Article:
If ever there were a time when the world could use more songs about the stresses of being rich and famous, the era of Drake and Taylor Swift 2.0 would not seem to be it. And yet even the most played-out topic can be made interesting again through talent and craftsmanship, as Chance the Rapper reminded America Monday night on The Late Show With Stephen Colbert.

The 24-year-old Chicagoan told Colbert, with whom he recently collaborated on the politically-charged opening medley for the Emmys, that the song he was about to premiere was written entirely in the last few days. On one hand, a quick turnaround might explain the spare sound and straightforward structure of the untitled track. But on the other, it’s mindbendingly impressive if the tune’s bracing poetry and melody were indeed just tossed-off.

The opening lines are on a pretty well-worn lyrical motif—stargazing—but he’s lucid, careful, and attentive to assonance as he establishes the big metaphor of the song: Material success doesn’t get you closer to God. Adam and Eve’s struggle with temptation is rendered as Chicago cold (“I walked past apple trees and didn’t take it / Thought about stone mattresses, thin blankets, really long winter spent in a windbreaker”). Money, he observes, can’t replace the work needed to be a good father: “You just can’t tour a toddler / She turnin’ 2, she don’t need diapers, she just need her papa.”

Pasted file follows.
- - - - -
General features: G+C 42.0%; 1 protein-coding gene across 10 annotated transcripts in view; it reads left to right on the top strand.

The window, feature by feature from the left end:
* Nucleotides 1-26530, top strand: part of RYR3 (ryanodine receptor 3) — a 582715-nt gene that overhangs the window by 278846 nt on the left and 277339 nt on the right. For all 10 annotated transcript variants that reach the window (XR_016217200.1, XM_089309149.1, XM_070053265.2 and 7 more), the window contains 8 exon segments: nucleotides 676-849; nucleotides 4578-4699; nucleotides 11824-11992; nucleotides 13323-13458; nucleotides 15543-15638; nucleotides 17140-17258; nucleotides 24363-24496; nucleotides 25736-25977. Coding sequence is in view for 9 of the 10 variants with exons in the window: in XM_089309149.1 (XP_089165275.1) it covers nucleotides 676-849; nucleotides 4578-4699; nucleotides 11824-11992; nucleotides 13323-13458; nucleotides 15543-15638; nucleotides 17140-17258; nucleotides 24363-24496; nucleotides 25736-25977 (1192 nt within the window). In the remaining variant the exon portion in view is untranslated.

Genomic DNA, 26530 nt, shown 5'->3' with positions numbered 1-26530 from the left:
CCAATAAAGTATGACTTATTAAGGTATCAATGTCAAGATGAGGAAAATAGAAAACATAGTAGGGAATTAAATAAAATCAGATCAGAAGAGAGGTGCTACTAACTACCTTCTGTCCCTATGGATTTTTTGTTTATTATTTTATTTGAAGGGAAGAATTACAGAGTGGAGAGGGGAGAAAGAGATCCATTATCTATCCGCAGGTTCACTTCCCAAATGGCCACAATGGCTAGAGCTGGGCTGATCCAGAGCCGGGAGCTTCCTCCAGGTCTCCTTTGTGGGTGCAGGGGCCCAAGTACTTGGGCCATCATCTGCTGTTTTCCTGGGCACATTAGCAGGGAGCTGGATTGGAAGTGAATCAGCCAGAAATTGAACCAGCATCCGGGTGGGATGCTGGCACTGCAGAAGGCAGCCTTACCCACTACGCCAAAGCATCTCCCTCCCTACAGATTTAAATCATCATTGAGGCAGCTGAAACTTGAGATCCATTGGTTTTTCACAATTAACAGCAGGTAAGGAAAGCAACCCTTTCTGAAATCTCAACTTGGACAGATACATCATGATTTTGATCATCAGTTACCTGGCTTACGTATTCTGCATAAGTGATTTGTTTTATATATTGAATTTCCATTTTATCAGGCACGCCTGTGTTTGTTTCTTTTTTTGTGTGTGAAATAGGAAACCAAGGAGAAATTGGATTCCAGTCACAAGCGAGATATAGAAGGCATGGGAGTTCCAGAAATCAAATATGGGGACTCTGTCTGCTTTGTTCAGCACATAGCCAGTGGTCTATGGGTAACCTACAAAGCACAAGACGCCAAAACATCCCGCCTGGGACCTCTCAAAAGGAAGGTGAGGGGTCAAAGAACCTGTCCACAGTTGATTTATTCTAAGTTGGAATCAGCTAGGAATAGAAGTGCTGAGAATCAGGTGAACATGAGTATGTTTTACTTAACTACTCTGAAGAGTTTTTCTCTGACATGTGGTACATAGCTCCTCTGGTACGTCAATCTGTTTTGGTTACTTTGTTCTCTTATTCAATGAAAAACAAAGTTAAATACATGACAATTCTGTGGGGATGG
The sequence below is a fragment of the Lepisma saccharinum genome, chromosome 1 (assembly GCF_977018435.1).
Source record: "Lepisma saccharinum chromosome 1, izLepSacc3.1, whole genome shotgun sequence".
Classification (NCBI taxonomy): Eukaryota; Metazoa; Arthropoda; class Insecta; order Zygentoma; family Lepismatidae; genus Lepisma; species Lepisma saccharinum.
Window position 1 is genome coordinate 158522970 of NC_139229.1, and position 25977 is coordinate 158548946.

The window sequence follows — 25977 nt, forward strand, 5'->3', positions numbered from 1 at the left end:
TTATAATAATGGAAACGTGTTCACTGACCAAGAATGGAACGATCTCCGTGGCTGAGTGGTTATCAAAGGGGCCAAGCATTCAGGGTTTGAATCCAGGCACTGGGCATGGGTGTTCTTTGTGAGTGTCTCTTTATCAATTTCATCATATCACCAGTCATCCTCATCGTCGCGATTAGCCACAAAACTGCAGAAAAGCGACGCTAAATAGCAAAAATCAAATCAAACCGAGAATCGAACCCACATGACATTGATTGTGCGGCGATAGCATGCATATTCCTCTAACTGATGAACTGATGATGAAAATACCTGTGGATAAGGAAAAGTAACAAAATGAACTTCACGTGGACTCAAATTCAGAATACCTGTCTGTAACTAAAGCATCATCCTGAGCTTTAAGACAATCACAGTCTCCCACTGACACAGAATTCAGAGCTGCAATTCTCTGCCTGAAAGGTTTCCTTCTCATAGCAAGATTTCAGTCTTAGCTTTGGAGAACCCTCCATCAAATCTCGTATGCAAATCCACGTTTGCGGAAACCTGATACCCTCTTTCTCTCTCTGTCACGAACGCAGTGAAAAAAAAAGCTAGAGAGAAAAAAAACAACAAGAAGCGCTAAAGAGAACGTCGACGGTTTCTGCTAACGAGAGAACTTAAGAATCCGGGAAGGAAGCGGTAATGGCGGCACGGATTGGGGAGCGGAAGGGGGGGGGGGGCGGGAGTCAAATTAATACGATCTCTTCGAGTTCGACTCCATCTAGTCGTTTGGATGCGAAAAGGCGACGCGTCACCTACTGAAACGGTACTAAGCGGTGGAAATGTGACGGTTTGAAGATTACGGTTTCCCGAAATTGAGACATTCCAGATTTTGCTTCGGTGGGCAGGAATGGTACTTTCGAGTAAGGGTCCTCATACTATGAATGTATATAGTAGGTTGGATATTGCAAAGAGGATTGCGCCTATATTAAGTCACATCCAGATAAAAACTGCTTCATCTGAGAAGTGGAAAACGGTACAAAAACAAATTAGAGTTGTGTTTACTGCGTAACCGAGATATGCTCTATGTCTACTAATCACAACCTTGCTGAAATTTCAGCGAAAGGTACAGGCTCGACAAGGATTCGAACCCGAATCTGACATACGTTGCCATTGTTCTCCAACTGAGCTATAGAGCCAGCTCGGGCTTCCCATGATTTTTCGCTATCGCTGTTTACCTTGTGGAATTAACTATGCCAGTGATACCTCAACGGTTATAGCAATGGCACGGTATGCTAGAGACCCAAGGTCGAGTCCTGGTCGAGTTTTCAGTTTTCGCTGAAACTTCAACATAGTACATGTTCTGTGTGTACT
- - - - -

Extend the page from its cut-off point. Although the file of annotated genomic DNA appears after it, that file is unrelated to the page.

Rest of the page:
The first time he breaks from rapping to singing, for the hymn-like chorus, is a pure chills moment. Daniel Caesar’s quiet guitar-playing and the backing chorus keeps the mood serious, reverent, as the song progresses. But there are times when Chance works himself up. In the second verse, he contrasts his old, mischievous self with a new complacent version, relatable to plenty of adults in the internet age: “I just sip my tea, sit my ass on my ass, send my tweet, fold my arms, twist my weed.” In the third verse, he turns the accusation of apathy outward, making it political: “And y’all just keep clappin’ and keep happen / Like Flint got clean water and y’all don’t got teen daughters and black friends and gay cousins, y’all just gon’ say nothin’.”

There are a few moments when his struggles sound too rarefied to even be called “first-world problems,” like when he complains that his Grammys haven’t arrived in the mail yet. But so long as you watch (and not just listen to) his Colbert performance, the song’s spell of radical humility—and the insistence that he’s superior to none of God’s other creatures—remains unbroken throughout. His gestures, his expressions, and his cadence all give the portrait of someone trying to explain something, someone trying to connect, someone who might be called a star but doesn’t ever forget where his feet stay planted.